“We make our mark defensively,” MVP LeBron James said.
He’s right. But maybe that’s about to change a little bit. Maybe.
For years and years, the Heat have prided themselves on defense. That’s the culture. This is the team that gets its defensive philosophy from Pat “Contest Every Possession” Riley. It is defensive-minded right down the line.
James might be the best defensive player in the NBA. Dwyane Wade is the best shot-blocking guard in the NBA and has made the All-Defensive Team. And you will never confuse Heat coach Erik Spoelstra with Doug Moe.
But Miami is allowing 106.5 points per game, while scoring in bunches. This ain’t right.
So what in the name of Paul Westhead is going on here?
“We’re not last year’s team,” Wade said after Monday’s 124-99 victory over Phoenix. “We’re trying to find our own identity. We have work to do. We did a better job tonight.”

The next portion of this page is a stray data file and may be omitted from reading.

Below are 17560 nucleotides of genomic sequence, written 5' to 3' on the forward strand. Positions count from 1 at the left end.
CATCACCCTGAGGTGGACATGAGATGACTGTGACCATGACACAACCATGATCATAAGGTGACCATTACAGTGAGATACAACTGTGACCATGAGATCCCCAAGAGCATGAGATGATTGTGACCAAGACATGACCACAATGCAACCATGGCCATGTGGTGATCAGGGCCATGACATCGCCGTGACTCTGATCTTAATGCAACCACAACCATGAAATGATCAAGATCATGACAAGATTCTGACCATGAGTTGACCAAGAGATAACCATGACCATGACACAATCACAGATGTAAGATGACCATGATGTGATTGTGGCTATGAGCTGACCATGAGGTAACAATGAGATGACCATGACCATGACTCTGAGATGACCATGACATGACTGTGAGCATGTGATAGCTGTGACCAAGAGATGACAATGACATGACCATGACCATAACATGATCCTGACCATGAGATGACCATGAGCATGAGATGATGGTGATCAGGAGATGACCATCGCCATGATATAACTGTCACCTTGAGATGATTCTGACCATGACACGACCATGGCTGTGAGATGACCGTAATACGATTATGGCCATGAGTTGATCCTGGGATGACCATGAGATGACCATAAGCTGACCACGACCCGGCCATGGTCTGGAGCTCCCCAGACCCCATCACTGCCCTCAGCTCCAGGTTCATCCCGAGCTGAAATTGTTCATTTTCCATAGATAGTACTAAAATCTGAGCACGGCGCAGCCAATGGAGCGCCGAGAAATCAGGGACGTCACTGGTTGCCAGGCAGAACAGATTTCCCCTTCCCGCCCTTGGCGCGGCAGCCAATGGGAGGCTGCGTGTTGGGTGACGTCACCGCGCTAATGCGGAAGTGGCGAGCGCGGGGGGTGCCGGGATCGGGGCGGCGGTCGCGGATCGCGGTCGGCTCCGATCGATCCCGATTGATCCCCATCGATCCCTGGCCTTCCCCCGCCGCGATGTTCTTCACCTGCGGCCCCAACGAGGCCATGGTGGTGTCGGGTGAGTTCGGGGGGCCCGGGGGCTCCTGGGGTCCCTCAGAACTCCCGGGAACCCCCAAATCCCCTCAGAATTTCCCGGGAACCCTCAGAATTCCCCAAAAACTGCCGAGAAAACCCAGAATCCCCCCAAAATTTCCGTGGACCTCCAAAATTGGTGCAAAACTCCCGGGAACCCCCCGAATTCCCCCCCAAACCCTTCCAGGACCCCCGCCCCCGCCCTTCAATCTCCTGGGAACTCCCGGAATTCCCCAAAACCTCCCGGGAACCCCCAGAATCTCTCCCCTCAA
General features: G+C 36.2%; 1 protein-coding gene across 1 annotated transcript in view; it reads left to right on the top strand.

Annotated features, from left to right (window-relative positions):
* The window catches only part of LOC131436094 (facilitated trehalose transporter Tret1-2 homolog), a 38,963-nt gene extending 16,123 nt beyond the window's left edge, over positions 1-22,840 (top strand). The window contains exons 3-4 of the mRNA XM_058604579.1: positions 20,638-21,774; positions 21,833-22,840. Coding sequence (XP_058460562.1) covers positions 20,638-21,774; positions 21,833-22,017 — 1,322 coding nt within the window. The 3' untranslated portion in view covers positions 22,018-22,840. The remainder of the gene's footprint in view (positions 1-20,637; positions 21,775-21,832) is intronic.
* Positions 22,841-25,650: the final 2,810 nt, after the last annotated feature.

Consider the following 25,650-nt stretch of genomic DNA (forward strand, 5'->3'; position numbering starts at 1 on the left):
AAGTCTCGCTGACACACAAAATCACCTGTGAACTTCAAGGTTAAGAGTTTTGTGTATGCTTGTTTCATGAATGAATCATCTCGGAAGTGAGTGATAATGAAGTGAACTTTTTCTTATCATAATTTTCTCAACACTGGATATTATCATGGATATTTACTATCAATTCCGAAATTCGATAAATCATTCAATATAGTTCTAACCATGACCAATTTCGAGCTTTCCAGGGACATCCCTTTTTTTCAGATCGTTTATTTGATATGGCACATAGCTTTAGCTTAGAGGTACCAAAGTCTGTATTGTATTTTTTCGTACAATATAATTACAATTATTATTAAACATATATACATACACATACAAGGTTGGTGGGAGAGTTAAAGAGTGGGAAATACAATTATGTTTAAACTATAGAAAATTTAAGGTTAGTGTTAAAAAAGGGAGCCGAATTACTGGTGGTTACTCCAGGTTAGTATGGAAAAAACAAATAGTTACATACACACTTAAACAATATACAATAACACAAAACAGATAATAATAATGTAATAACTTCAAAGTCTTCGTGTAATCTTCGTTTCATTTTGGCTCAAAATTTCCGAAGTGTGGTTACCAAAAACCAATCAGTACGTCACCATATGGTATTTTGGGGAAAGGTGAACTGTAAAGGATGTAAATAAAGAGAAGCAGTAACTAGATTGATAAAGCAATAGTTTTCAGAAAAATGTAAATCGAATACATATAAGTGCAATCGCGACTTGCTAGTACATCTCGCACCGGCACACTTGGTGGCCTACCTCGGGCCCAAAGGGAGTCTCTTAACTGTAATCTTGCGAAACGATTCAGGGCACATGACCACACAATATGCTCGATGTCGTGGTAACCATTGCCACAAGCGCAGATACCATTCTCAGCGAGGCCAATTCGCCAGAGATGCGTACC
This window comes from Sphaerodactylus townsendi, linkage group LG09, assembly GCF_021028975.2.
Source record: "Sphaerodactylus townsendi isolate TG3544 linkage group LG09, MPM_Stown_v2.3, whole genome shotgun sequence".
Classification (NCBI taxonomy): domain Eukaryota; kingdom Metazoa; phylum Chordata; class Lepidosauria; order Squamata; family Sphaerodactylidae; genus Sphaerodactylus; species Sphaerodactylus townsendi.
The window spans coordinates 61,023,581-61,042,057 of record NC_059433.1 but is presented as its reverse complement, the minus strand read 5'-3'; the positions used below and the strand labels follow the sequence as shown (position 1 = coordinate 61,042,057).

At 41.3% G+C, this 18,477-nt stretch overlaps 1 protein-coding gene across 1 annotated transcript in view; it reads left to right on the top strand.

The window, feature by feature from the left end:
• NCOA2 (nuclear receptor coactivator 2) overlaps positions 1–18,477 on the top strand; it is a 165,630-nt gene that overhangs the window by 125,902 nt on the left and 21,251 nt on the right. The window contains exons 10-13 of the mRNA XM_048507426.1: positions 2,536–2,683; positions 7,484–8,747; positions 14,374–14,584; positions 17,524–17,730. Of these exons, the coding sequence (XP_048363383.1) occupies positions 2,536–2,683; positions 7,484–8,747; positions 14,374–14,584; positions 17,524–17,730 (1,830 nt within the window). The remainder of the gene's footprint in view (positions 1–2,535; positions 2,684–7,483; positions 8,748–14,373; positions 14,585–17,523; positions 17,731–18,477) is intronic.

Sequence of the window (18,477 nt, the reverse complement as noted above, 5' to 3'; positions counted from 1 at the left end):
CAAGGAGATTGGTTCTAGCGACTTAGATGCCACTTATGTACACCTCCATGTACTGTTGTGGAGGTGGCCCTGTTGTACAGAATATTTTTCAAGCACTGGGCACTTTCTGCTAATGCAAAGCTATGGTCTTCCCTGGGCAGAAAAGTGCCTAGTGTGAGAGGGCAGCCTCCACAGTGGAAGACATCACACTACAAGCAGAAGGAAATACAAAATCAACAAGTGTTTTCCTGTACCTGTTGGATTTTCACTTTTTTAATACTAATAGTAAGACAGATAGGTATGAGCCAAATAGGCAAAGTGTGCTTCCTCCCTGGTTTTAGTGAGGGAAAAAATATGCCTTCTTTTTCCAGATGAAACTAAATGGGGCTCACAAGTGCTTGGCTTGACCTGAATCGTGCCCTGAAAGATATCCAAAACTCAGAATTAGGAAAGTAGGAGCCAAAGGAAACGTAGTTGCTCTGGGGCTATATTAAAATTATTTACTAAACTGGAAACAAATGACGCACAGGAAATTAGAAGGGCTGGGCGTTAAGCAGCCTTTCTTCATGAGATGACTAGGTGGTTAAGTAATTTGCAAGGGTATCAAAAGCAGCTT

Here’s what could be going on: We might be looking at the wrong thing. We might be seeing the evolution of a higher-scoring Heat team, an improved team offensively, a more dangerous team.
Set aside the defense. It will come around.
Offensively, this could become a Heat team that, right from the start of the season and throughout the playoffs, puts an unreal amount of pressure on its opponents.
No, the Heat are not last year’s team. They might be even better.
Defense and effort are the reasons Miami spanked Oklahoma City in the NBA Finals. Spoelstra’s brand of position-less basketball made center Kendrick Perkins and power forward Serge Ibaka powerless to use their size. And the Heat’s defense took care of guard James Harden. The defense will be fine.
Plus, the Heat are doing well overall. They’re 3-1.
Granted, there are defensive issues. The fact that the Heat are tied for 23rd in rebounds (39.5 per game) isn’t a big deal. They finished tied for 21st in the league (41.6) last year and won the title.
Here’s what’s out of whack. Denver had 18 offensive rebounds and outscored Miami, 30-6, in second-chance points.
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